The measurement of worker relations: the development of a three-component scale

David Michael Biggs, Stephen Swailes, Steven Baker

Research output: Contribution to journalArticlepeer-review

11 Citations (Scopus)


Purpose – Healthy employee relations are important for individual well-being and are likely to contribute towards job satisfaction and other positive work outcomes. The purpose of this paper is to discuss the importance of worker relations and proposes a new three-component model of worker relations which embraces the relationships that employees have with their co-workers, supervisor and the organisation. Design/methodology/approach – A 20-item inventory was tested using data collected in a local authority (n=157) and led to the retention of nine items which were embodied in a scale for further evaluation. A second study using data using obtained in an emergency call management service (n=85) were used to further evaluate the factor structure of the scale and assess its predictive validity. A third study (n=70) provided further information on the measure. Findings – The new nine-item measure is a viable instrument with adequate reliability for assessing three levels of worker relations. In line with predictions, the three sub-scales (co-worker, supervisor and organisation) were positively correlated with job satisfaction and social relations. Practical implications – The new scale provides a freely available and parsimonious alternative to existing measures of worker relations. Originality/value – The paper considers the component aspects of worker relations before defining, theorising and developing a general purpose short instrument capable of quantitatively measuring worker relations.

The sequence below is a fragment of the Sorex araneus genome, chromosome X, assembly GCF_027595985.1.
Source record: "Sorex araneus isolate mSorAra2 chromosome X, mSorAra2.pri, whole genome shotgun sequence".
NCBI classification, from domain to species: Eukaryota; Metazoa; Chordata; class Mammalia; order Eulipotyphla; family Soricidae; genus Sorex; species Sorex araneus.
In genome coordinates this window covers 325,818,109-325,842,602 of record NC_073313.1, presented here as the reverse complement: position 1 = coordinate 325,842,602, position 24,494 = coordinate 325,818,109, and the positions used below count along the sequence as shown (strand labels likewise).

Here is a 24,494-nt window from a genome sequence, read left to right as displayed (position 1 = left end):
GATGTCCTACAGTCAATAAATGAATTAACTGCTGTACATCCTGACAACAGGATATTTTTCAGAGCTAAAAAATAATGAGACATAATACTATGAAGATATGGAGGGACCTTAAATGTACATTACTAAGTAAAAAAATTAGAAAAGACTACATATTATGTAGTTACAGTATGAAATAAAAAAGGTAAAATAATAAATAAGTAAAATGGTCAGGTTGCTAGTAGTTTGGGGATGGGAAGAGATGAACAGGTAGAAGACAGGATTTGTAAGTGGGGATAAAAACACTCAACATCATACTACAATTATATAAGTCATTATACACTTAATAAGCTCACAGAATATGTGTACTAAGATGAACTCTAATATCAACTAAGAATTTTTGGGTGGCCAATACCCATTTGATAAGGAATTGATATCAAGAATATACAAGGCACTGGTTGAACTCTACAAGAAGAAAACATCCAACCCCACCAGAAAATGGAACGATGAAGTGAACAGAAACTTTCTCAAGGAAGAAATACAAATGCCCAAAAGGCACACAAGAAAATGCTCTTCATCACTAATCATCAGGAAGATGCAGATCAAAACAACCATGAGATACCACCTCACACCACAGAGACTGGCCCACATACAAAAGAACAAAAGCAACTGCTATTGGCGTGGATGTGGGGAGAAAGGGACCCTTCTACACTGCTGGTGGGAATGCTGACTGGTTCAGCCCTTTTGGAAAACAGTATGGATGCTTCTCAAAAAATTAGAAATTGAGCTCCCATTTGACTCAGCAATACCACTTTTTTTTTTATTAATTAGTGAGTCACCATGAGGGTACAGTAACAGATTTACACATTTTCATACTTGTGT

Original languageEnglish
Pages (from-to)2-12
Number of pages11
JournalLeadership and Organization Development Journal
Issue number1
Publication statusPublished - 7 Mar 2016


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